Bitching about remakes seems to have become a regular conversational piece at the local press screenings: do we need them? Which one is next? When will it end? I do not object to remakes of bad movies, but when Hollywood attempts to mess with a beloved classic…well that’s where I draw the line.
A group of young adults head to a log cabin retreat in the wilderness, but little to their knowledge, they unwittingly summon a demonic force after reading from the Necronomicon (or the Book of the Dead). It is now a game of survival, and the naive visitors are dropping like flies to the influence of the book.
It’s a little hard to figure out exactly who should see Evil Dead, unlike the original schlock horror that was filled with old school scares and off the wall comedy, the tone of the remake is notably serious and absurdly violent, seriously its so violent it should be given a separate warning label. So I suppose that fans of the Saw franchise would get the most out of Evil Dead. If you’re a fan of the original, this new re-imagining sets itself apart rather drastically so be prepared for an film that lacks the charm of the original but at least carries the Raimi stamp of approval (which is beginning to feel less and less relevant by the day)
The Bottom Line
I was having a discussion with a local film critic about The Evil Dead remake, in fact I think we’ve been having the same discussion for the past year. As we are both fans of Sam Raimi and to a larger extent, his Evil Dead series, We always found ourselves in agreement over the opinion that Evil Dead: The Remake should not exist. Without even having seen the film, we were certain that it not only would fail to capture the essence of the story but also the fact that remaking a classic like Evil Dead is like trying to remake Casablanca - it is not a question of whether it can be done, but whether it should be done. I mean seriously, what would Evil Dead be without the legendary Bruce Campbell as Ash.
Admittedly, I am more a fan of the sequel to Evil Dead - commonly known as Evil Dead 2: Dead by Dawn - because it shows the maturity of the young Raimi as he hones his skills as a filmmaker and a writer of horror/comedy. And that is where the real difference comes in - the remake lacks humour and to lesser extent, charm. This is an Evil Dead for the current generation of cinemagoers that indulge in what Rowan has termed Torture Porn, a twisted genre where audiences indulge in the pain and trauma of characters receiving severe wounds to their person for shock value…and when it comes to shock, Evil Dead holds no punches back - this film may possibly be one of the goriest spectacles that I have ever had to sit through. I pride myself on my iron-clad gag reflex, but Evil Dead can lay claim to unsettling my stomach.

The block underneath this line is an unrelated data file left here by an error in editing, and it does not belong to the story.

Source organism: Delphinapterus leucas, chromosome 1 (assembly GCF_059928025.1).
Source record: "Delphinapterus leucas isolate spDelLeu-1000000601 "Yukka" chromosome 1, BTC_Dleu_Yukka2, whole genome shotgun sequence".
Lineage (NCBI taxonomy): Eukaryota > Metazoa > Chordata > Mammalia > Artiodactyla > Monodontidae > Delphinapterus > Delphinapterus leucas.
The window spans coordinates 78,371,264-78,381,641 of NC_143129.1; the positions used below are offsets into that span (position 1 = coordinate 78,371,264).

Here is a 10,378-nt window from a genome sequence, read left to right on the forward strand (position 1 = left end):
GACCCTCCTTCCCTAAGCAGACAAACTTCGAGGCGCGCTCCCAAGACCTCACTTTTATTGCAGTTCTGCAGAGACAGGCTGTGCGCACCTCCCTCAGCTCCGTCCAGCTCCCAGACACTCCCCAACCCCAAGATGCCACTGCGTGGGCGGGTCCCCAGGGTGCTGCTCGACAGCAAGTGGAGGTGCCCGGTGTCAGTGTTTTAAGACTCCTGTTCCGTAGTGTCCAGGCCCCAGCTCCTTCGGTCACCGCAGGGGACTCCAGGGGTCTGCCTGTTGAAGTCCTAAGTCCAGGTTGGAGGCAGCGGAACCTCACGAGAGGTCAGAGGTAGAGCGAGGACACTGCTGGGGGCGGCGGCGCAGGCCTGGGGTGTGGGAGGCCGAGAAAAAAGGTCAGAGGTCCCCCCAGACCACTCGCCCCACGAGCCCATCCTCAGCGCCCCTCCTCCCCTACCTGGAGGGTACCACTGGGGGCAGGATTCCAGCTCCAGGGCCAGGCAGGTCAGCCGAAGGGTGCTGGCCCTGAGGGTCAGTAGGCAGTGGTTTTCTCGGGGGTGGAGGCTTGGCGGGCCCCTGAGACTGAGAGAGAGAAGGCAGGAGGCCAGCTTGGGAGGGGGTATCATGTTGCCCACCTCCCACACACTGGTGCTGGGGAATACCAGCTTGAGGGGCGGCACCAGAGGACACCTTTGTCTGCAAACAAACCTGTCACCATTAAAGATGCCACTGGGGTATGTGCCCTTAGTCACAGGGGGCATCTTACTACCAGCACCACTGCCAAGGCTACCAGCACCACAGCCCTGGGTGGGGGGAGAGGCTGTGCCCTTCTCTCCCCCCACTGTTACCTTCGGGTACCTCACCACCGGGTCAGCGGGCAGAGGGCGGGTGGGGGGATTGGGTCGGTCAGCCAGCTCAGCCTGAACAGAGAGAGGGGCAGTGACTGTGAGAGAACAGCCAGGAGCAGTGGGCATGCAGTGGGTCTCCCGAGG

I suppose the real question however is can Evil Dead stand on its own, or does it merely stand in the shadow of the original? Evil Dead is a stylish slasher horror that looks like a Sam Raimi movie even if the legendary filmmaker operated as an execute producer, it is different enough from the original to warrant a viewing, but only if you either have no problem with excessive violence or if you are a fan with no expectations. The performances are forgettable at the best of times, most of the cast are newcomers to the film industry, but they are convincing for all intents and purposes.
Evil Dead may be an unneeded remake, but at least it defines itself from the original, because honestly, it doesn’t even hold a candle to it. The justification behind the film is nothing more than a scheme to take advantage of the cult status of the original, but I am thankful that Raimi was at least present to ensure that the film doesn’t turn into one of the more recent Halloween or Nightmare on Elm Street releases. Fede Alvarez may be a young gun for such a beloved franchise, but he builds enough tension and exhibits a unique style that makes Evil Dead one of the more tolerable remakes, even if it is completely unnecessary.
My big question is, when do we get to see Evil Dead 4?